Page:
Reflecting on Excel
Gabhan Berry has some really interesting (and potentially useful!) stuff that mainly centres around programming with Excel. One of the most interesting entries is one regarding dealing with Optional parameters in the Excel object model when using C# (Optional Parameters are supported by the CLR and VB.net, but not by C#). Whilst reflection is pretty cool and using it to achieve a solution to the Excel object models fetish for optional parameters is quite clever, personally I'd go for a wrapper class that I'd written which gives a set of different method signatures to accommodate my needs. Compile time checking is well worth having and eliminating the subtle bugs that can have me banging my head against the wall for hours that using reflection in this way introduces is a winner any day.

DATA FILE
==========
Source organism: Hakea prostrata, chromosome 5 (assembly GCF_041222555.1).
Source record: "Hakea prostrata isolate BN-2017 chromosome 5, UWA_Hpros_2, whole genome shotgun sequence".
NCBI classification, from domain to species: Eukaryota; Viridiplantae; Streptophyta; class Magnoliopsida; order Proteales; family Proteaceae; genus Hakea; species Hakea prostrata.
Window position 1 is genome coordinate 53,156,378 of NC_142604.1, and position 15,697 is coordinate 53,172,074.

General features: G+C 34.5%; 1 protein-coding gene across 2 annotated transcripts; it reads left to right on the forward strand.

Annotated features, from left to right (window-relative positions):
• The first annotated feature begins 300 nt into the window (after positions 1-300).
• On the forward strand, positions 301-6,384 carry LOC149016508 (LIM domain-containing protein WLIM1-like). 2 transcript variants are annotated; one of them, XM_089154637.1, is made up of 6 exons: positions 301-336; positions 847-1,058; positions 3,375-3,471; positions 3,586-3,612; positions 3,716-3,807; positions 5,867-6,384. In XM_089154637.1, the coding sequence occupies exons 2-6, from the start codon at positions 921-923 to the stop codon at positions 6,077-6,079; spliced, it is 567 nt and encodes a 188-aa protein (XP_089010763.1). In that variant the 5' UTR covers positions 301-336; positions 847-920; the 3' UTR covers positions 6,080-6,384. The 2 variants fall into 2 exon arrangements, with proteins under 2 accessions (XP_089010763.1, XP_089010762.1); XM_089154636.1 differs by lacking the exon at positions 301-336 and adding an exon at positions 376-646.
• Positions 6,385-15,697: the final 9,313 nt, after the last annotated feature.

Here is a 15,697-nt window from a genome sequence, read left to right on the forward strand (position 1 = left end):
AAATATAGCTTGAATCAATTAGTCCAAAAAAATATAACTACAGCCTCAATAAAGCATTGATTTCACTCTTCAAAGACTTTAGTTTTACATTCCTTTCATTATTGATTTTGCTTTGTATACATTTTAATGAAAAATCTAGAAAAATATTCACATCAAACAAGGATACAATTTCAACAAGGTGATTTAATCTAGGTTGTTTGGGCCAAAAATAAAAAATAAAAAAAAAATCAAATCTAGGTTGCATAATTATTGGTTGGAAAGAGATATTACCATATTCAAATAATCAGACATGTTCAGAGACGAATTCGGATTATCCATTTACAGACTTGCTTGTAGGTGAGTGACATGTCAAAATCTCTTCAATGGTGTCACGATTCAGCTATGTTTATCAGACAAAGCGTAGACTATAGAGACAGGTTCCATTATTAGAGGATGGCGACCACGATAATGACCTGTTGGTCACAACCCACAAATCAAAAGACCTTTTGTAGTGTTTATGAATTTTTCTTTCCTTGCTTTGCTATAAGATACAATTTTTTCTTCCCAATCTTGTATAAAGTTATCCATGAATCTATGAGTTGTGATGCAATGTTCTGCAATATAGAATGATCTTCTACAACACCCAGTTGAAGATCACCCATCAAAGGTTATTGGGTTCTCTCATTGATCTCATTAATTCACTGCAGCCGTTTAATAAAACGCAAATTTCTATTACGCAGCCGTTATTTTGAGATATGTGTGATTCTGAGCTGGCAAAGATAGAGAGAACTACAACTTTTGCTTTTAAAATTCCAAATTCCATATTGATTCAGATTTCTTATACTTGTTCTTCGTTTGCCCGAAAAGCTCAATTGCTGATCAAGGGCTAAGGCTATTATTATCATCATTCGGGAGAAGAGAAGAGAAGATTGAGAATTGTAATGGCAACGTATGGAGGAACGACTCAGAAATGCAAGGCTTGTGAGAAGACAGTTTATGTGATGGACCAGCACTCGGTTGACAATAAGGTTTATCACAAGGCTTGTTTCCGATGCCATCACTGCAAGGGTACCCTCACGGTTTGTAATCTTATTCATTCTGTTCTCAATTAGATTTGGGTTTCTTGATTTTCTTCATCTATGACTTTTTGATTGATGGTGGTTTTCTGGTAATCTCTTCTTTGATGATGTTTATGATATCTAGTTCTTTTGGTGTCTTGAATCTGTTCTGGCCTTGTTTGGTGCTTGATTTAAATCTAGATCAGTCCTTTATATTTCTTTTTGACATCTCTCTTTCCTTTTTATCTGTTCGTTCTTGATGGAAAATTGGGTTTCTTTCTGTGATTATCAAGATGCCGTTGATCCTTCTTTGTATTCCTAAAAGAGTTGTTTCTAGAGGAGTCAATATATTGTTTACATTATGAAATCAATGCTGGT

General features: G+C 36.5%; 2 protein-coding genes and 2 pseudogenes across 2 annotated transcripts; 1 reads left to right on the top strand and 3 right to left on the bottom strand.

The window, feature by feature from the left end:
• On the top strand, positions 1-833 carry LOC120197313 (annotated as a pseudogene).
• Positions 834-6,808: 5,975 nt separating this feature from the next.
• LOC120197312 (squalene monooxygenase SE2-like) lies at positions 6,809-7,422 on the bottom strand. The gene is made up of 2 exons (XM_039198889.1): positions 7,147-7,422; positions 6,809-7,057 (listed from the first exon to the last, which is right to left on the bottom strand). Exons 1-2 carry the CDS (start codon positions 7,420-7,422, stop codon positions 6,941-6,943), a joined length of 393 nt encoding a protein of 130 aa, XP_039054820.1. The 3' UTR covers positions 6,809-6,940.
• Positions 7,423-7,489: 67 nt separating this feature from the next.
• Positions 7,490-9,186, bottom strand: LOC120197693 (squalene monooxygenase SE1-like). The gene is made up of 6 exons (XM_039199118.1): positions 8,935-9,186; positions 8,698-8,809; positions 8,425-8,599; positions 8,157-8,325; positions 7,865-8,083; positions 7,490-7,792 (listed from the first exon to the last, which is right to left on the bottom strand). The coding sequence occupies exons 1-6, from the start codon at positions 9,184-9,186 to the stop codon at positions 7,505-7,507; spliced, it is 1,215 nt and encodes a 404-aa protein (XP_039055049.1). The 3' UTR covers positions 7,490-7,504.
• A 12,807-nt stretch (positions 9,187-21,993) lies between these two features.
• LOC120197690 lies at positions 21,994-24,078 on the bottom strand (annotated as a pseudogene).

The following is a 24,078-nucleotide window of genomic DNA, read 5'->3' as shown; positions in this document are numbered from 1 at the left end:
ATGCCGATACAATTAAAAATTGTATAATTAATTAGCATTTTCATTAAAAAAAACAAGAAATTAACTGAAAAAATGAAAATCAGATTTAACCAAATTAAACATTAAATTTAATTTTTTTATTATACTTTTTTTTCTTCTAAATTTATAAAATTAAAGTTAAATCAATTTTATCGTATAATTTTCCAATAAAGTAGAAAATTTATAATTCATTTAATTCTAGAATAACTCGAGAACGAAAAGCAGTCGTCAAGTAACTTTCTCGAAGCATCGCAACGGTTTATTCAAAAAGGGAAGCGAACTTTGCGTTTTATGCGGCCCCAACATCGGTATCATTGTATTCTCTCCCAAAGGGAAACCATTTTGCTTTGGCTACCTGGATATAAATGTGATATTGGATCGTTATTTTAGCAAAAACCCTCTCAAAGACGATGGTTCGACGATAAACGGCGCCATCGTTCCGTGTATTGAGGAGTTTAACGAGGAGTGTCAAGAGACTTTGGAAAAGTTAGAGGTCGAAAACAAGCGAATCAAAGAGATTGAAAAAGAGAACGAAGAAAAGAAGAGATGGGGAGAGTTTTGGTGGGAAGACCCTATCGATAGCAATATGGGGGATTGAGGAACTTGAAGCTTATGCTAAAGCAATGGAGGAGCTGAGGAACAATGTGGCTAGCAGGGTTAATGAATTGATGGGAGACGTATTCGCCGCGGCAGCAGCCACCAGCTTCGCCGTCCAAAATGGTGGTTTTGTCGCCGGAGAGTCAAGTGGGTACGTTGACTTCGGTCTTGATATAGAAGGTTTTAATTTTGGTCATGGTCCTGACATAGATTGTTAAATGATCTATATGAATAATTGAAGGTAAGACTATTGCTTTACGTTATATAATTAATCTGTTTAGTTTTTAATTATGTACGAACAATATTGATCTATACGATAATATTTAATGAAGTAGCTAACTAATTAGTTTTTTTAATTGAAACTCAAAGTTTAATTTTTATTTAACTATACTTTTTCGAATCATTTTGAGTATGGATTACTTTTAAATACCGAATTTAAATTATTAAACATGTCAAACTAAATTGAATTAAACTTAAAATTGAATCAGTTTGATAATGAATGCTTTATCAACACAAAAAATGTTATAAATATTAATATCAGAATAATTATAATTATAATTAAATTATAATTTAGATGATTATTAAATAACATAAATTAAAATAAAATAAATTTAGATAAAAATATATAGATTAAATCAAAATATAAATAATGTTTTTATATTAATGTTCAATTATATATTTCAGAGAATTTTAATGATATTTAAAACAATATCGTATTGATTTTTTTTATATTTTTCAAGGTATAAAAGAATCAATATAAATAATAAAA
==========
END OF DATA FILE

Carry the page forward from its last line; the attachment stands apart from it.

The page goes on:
The common consensus, although I have no statistics or timings to prove or disprove this, is that using reflection is slower as well. If, for example, you were automating Excel to produce output / read input (yes, there are better ways to do this!) that contained a large amount of data, I imagine this could begin to make a significant difference to performance. On the other hand, choosing against reflection purely because of this could be considered a premature optimisation.
Of course, the other answer is to just use VB.net rather than C# ;)
My skillset has matured somewhat since then, which you'll probably see from the posts here. You can read a bit more about me on the about page of the site, or check out some of the other posts on my areas of interest.